It’s during times like these that inspire innovation. I even made something for the cause!
In that spirit, the “Fighting Germs” contest is here to not only reward that innovation ─ but also give to other charities for those attempting the same thing! It’s fun, it’s beneficial.
They say the best time to plant a tree is thirty years ago. The next best time is today.
Version 3 of the hand wash timer. This time with sound!
Lights… yeah… that’s one way to show a timer (See V2 in this link). But, the tedium of hand washing has now prompted me to turn to sound.
The Micro:bit has some basic speech synthesis built-in, perfect for this situation. So, my goal this time was to have the Mico:bit count down the 20 seconds, or whatever amount.
For nostalgia's sake, the results turned out like those old text to speech sound-card programs from the DOS days.
How the system works:
Once again, when powered, the Micro:bit waits for the user input.
Pressing the “A” button will increase the time it counts down. So, when A is pressed you will hear an audible number.
Again, I don’t have a very sensitive button for this project. In my project, I ended up using a button I salvaged from a demolished factory. In my original plans would have been a contact switch with a travel almost nonexistent. However, my salvaged button travels about 2.54 cm (an inch). I give it a gusto press, and the sequence starts.
I added another function, a cancel button. Pressing “B” on the Micro:bit itself will cancel the sequence. Stops the countdown, in other words.
Only issue I had was the sound level from direct connection to the speaker. I know this could be remedied with using a powered speaker or amplifier. But, that’s an issue for a future version, I’m sure.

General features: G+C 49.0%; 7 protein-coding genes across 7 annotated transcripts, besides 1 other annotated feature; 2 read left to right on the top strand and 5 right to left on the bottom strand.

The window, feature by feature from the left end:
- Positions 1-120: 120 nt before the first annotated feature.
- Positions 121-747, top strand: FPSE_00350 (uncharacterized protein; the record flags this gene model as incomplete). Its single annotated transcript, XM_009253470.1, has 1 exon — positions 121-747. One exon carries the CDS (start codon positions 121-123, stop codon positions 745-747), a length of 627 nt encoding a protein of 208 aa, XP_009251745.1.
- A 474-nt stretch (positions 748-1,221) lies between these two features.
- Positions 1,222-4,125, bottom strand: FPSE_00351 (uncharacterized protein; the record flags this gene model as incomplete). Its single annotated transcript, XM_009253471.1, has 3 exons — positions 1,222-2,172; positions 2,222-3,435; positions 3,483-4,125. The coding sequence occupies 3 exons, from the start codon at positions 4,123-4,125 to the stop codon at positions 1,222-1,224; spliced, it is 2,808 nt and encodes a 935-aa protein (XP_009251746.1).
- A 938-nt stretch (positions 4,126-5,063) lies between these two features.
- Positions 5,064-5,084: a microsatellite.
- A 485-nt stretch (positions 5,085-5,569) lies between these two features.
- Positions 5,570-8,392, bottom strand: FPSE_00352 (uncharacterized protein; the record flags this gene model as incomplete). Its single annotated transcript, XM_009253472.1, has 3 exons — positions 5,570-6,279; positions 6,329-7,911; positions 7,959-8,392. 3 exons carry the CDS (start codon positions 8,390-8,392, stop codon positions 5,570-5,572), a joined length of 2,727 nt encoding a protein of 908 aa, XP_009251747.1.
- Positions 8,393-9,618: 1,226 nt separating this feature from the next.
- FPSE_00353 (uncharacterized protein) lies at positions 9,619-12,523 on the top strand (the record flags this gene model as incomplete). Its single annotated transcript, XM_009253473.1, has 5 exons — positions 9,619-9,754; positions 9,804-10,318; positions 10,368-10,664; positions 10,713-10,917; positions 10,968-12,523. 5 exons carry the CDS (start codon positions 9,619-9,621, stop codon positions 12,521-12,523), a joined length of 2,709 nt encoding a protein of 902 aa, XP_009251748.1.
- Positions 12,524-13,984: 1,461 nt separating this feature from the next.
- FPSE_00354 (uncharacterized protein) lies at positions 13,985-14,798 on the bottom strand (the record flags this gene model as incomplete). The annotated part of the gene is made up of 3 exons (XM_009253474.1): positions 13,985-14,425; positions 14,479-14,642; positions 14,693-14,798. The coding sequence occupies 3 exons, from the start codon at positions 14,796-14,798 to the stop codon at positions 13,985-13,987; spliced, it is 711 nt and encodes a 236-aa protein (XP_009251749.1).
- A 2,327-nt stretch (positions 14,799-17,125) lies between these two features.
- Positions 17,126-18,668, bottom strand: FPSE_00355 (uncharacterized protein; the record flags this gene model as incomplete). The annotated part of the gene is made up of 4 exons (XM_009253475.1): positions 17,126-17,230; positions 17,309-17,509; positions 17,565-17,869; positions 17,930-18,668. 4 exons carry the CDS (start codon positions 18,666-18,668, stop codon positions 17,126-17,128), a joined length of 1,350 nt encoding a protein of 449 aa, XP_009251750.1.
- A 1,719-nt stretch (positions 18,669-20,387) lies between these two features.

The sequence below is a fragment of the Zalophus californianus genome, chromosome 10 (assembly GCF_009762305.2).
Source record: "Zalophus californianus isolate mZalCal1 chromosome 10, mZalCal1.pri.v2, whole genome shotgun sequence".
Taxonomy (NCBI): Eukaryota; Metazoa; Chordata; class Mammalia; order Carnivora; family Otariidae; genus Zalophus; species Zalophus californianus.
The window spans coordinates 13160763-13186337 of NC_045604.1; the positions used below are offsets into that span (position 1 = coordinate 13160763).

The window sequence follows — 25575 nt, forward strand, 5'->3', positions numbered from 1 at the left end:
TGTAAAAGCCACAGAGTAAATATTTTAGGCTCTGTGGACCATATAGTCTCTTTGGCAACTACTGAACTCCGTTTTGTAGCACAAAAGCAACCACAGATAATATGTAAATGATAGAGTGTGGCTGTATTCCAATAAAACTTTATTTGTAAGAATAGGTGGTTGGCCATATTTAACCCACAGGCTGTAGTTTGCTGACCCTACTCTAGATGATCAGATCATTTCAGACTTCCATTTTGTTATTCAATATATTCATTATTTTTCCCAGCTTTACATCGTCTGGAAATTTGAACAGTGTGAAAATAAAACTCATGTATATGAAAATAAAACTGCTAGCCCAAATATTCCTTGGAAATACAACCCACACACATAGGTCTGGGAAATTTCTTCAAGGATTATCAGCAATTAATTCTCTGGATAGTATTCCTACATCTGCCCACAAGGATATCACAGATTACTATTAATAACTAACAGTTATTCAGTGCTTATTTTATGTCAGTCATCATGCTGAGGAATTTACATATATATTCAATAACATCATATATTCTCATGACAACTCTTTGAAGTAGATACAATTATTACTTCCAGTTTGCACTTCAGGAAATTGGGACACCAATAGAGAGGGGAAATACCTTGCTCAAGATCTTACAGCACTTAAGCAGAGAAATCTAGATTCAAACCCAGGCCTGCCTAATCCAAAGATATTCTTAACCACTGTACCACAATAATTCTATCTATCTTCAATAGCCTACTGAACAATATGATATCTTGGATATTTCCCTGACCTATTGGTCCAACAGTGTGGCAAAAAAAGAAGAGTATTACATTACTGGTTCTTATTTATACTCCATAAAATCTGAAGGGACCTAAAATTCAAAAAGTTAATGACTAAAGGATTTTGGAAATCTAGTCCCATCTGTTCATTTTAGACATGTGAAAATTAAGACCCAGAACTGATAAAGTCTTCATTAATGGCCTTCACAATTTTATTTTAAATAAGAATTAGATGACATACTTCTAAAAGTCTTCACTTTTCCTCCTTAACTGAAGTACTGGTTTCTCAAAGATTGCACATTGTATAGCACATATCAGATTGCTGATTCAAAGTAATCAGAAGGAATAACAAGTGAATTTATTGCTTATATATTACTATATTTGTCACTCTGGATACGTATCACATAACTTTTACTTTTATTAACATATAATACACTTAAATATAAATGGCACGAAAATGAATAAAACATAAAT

First, let’s gather all the necessary components you’ll need to build this project.
1x Kitronik Inventor’s Kit (This is mainly for the breakout adapter and project wires.)
Project Wires Female - Male
Video demonstration of the project:
Load the code onto the Micro:bit.
I am providing the hex file you need to drag and drop onto the Micro:bit, and the python code as two separate files. For the below process, just use the hex file.
Plug the MicroUSB cable into the Micro:bit, and plug the other end of the cable to a PC or MAC.
At this point, you are going to copy over the code to the Micro:bit. I am providing the program (code) in this post that needs to be copied over. When the Micro:bit plugs into a computer, it shows up as a USB flash drive. All you have to do is copy the file over to the Micro:bit, like it’s a USB Flash Drive, and the Micro:bit will reset, and the program is active.
You can remove the Micro:bit from the computer at this point. The program will start running, and without the rest of the circuit, it will not function.
A little bit about the code:
The schematic is the simplest I could make for a first version. Wire it up like the drawing.
Place the soap on the button!
When you turn the system on, it’ll start up immediately.
Press “A” to increase the time to whatever you want. I set it for 5 seconds to start.
Dispense soap, and the sequence will start.
Step 5 optional
Press “B” to stop the sequence at any time.
Super-computer voice to the rescue!